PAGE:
Telford's pioneering Food Share Project not only stops food going to waste in the area each day, but also supports local people with its own food bank.
The staff and volunteers at Telford Food Share Project work incredibly hard to arrange pick ups of donations, support food bank users, and raise money for the project by selling food in the shop to prevent it going to waste.
The scheme was the brainchild of Lea Beven, who founded the project and took on board staff and volunteers to help reduce food waste in Telford.
With more than 85 members of staff, Lea and her team operate a supermarket selling food at reduced prices from their base on Rampart way, Telford.
However, at the back of the store, they also run their own food bank which is supported by the money raised from the supermarket.
Many of the staff either started off as shoppers or food bank users, and then got involved by volunteering. They now said it feels like their own little family and they love coming in each day.
Lea Beven, founder, said many members of the team are neuro diverse, which simply means someone who thinks differently from the way the majority (referred to as neurotypical) expects.
"It's really amazing what we have managed to do by building a team of neuro diverse people who all compliment each other," Lea said.
"We listen to people and what they have done before, their skills, their passions and really hear them and sense their likes and dislikes. So we can nurture them in the best possible position here."
With large rent and electricity bills, Lea is encouraging people to become 'waste-warriors' and help support the shop and the food bank by shopping while reducing waste.
From pick up drivers to people unpacking crates, and fundraising managers to people who run the show like Lea, a lot of work goes into the day to day operations.
Clare Watt, from Broseley, has recently become a manager after volunteering while she was a self-employed beautician during Covid when she lost a lot of income.
She explained the day to day operations: "We are a food waste project so companies like Muller ring up saying they have x-amount of yoghurts or trifles and they give them out to us to sell.
"Other times they may give us items that we can give away free of charge as an incentive to shoppers. Other times companies will give us donations which we then use to support the food bank.
"Companies like Greggs, Fairshare, Bookers and Blakemores all donate crates of items or we buy things from them, and we also get donations from the local supermarkets.
"Farmers and people with animals come and collect our rotten veg. So we really are sharing everything and letting nothing go to waste.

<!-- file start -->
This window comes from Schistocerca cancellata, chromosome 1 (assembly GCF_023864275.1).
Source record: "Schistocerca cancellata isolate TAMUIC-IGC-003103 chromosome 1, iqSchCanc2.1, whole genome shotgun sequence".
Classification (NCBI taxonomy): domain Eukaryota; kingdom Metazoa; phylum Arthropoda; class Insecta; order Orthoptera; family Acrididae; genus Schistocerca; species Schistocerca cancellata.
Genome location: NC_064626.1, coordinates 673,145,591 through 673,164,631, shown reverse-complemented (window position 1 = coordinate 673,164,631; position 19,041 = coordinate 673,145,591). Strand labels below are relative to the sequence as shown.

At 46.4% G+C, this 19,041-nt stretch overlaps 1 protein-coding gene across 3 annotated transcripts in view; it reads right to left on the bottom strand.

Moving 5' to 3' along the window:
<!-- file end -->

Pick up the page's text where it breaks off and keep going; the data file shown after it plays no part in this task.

"A lot of us volunteers started in one way or another maybe using the foodbank or using the shop and have gotten involved that way."
Phil Wilson, from Dawley, is a driver for the project and often dubbed 'fabulous Phil' for his early starts and hard work.
He has been part of the project for two years and started volunteering when he himself was in need.
"I was actually queuing up one time for food – I was still in work but it was not a well paid job so I needed help," he said.
"So it all started when I saw Lea packing up by herself and asked her if she needed help.
"Then I started picking up deliveries from Greggs four times a week. It's just a great little family here."
When Phil picks up deliveries, they are unpacked by teams of volunteers like Sean Greenslade, from Wrockwardine, and Luke Fellows-Weir, from Ironbridge.
Sean said: "I have volunteered here around a year and just love it. I wanted to find a reason to get out the house each day and do something for myself.
"From the first day I felt so welcomed and just wanted to come back for more. It's a great vibe here. We have all become like a family.
"I do a bit of everything in my role, from stocking shelves, unpacking deliveries and cleaning up the place."
Chelsea May, from Donnington, only started her role as fundraising manager around three weeks ago, but said she is already enjoying it.
"I only started when I had some free time and wanted to get out the house and do something," she explained.
"I was talking to Lea within my first two hours here and she said I have got a job for you and offered me the fundraising manager role.
"It was amazing because I wasn't feeling great and she immediately just changed everything. We don't get any help here in terms of funding as we are a Community Interest Company not a charity so we are really community based.
"I think a lot of people don't know about us or think we are just for low income families or people on benefits but it's not. The more people we get in the better.
"When people with money come in and buy the products – like a normal supermarket – it means we can use the money to support the food bank."
To keep up to date, visit www.facebook.com/foodshareproject/.